Wednesday, October 31, 2012

Interview: The Singular Lee Sang-woo, Director of Barbie

I was fortunate to sit down with Lee Sang-woo a few weeks ago on a Saturday evening in Hongdae after having seen his latest two films Barbie (which came out last week in Korea) and Fire in Hell (which premiered in Jeonju earlier this year).

Lee has been in the industry for a long time, most notably as Kim Ki-duk's assistant director, before making the transition to becoming a prolific director in his own right. His official debut was Tropical Manila in 2008 and he has released six films up until now, including Mother Is a Whore (2010), but has actually shot as many as 12, most of which will be released in the near future.

Lee was extremely frank during his interview which, it should be noted, was conducted after a few bottles of soju. Be warned however, some parts of our discussion may not be to suitable for all tastes. 

Your new film Barbie is coming out in Korea on October 25th, how do you think that local audiences will react to it?

For the audience this will be the first time they’ve seen a commercial film from me and I’m very excited to see how they will respond to it. I usually distribute my own films but this is the first time that I’ve worked with a separate distribution company (Barbie is being distributed by Mirovision). This is also a commercial film so it was a new experience for me. I used a lot of shots, more than I usually do, as well as different angles. I think my other films are shot more like documentaries. It was also the first time where I used professional actors and crew, which was new for me as a director.

Why did you choose Kim Sae-ron?

Actually, when I finished the screenplay and sent it the production company, Kim Sae-ron’s agent read it and liked it but I really wasn’t expecting them to choose this one. They knew my previous film was Mother Is a Whore, so I was really afraid! I met her mother and she said ‘I know you, you made Mother Is a Whore’ so I thought she wouldn’t let her daughter do the film. But she told me ‘It’s okay, I love you’re screenplay, I don’t care about your previous films.’ She wanted her daughters (Kim Sae-ron’s younger sister Kim Ah-ron also appears in Barbie) to play in the film.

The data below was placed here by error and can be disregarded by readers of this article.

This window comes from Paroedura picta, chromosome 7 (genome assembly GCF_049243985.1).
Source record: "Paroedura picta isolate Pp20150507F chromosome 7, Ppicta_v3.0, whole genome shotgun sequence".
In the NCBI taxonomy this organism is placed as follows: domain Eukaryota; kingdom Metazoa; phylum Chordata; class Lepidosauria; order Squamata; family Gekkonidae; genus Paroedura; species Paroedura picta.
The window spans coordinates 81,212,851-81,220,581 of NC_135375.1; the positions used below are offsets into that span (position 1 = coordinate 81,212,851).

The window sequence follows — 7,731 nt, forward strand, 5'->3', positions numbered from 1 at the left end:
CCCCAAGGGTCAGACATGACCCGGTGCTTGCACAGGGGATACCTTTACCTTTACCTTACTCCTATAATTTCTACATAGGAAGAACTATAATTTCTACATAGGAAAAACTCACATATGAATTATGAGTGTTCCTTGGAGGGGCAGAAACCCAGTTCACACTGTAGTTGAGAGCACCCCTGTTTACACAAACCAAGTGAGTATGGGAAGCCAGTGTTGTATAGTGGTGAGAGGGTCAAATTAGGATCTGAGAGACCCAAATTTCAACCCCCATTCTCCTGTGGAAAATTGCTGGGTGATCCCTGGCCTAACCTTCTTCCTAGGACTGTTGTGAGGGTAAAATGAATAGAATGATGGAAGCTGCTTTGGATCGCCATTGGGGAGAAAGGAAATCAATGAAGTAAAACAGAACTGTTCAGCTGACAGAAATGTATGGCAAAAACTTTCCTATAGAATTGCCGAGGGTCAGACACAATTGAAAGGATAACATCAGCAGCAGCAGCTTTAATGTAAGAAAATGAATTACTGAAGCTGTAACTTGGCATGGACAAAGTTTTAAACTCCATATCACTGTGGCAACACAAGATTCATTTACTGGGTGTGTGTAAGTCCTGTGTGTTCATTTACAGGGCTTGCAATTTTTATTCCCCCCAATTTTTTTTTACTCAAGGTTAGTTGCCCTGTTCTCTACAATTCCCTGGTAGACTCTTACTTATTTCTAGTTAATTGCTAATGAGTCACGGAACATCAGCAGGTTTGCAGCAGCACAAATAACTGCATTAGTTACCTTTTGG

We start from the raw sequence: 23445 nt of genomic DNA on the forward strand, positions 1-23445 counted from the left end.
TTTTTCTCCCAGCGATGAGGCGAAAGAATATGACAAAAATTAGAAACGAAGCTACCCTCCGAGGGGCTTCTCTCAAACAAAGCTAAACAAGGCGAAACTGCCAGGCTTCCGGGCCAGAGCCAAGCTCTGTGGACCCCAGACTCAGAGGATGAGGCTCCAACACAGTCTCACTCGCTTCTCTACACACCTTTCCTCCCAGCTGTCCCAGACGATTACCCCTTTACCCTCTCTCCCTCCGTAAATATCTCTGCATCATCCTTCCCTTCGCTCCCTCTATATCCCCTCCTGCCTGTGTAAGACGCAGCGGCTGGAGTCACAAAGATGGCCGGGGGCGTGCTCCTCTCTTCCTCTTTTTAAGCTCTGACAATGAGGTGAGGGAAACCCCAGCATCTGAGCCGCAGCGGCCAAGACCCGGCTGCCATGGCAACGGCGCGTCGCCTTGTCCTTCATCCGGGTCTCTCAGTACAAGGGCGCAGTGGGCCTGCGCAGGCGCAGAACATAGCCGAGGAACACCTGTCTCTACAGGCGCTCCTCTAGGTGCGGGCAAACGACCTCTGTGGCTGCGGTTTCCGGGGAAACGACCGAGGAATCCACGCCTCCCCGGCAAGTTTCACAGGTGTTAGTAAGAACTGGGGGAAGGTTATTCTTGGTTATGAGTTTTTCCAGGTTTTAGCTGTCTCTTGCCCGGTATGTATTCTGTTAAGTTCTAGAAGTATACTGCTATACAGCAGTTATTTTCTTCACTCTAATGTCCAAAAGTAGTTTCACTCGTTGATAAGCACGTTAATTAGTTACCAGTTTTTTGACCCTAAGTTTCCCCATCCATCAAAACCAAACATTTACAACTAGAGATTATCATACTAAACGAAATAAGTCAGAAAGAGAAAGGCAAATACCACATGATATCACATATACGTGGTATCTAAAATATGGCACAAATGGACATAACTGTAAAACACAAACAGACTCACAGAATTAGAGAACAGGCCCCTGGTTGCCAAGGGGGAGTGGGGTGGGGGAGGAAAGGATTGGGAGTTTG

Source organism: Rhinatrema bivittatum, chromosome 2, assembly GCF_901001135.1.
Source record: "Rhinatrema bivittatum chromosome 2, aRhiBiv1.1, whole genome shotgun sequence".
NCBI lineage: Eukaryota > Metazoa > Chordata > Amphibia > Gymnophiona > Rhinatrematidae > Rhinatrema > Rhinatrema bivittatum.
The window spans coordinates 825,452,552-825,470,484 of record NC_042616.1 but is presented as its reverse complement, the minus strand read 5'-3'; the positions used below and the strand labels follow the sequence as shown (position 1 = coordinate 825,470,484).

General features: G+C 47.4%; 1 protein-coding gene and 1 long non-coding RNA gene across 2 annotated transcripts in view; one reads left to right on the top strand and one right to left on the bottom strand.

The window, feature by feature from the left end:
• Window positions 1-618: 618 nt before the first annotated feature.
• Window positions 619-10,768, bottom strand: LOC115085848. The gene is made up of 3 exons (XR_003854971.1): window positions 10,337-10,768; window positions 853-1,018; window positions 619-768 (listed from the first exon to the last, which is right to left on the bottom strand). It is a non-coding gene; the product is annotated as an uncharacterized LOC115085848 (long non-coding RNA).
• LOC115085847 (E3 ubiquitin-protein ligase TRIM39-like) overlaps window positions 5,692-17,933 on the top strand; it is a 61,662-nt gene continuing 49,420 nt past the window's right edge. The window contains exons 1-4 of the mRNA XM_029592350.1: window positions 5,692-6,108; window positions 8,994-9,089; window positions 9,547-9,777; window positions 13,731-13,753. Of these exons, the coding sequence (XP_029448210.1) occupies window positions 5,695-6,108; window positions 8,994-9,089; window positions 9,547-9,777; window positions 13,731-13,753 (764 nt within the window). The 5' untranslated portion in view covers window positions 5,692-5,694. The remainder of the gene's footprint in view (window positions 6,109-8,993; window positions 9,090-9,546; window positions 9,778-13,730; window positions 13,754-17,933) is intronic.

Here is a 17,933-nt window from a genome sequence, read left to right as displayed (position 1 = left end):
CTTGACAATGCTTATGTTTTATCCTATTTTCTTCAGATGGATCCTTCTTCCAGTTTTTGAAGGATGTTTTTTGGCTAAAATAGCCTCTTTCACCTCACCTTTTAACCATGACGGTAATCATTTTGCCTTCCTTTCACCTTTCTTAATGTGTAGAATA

Speaking of performance you often appear in your own films and you always take on interesting roles. In Barbie for instance you play a lodger who attempts to sleep with Kim Sae-ron. Why do you take on these very particular parts?

Well actually I started my career as an actor. When I was in high school I worked with Jeong Jae-young on my first film. I always wanted to be a director but being one back then was hard. I became an actor so that I could work in the film industry. When I made Mother Is a Whore I had nothing. For my previous film, Tropical Manila, I took out a private loan so I didn’t have any money to work with and I couldn’t hire any professional actors. That’s why I cast myself. But I love working as an actor and I hope to keep doing it.

However in Barbie, when I did that scene, Kim Sae-ron was crying so I had to stop filming. She became very afraid of the situation. That was the most embarrassing situation I’ve ever had as a filmmaker. She couldn’t stop crying, she thought I was a real molester! It was an upsetting moment.

What about for Fire in Hell?

Well again I had to because we went to the Philippines and we only had a small cast. Everyone, even the director of photography (he played the minister), was in the film.

Your latest film, Fire in Hell, feels very experimental in its design. How were you trying to challenge yourself as a filmmaker with this particular production?

Editing was the hardest part. I edit all my films but with Fire in Hell I spent too much time editing!

(Lee Sang-woo and I look through a few screenshots taken from his latest film on my laptop, we stop on the below still)

Oh, this was the hardest time! It was a holiday and there were over 2,000 people outside. We shot the scene without permission from the temple.

It must have influenced the performance!

I know, but this mob would have killed us, no one can have sex in the temple.

It was certainly a striking opening scene.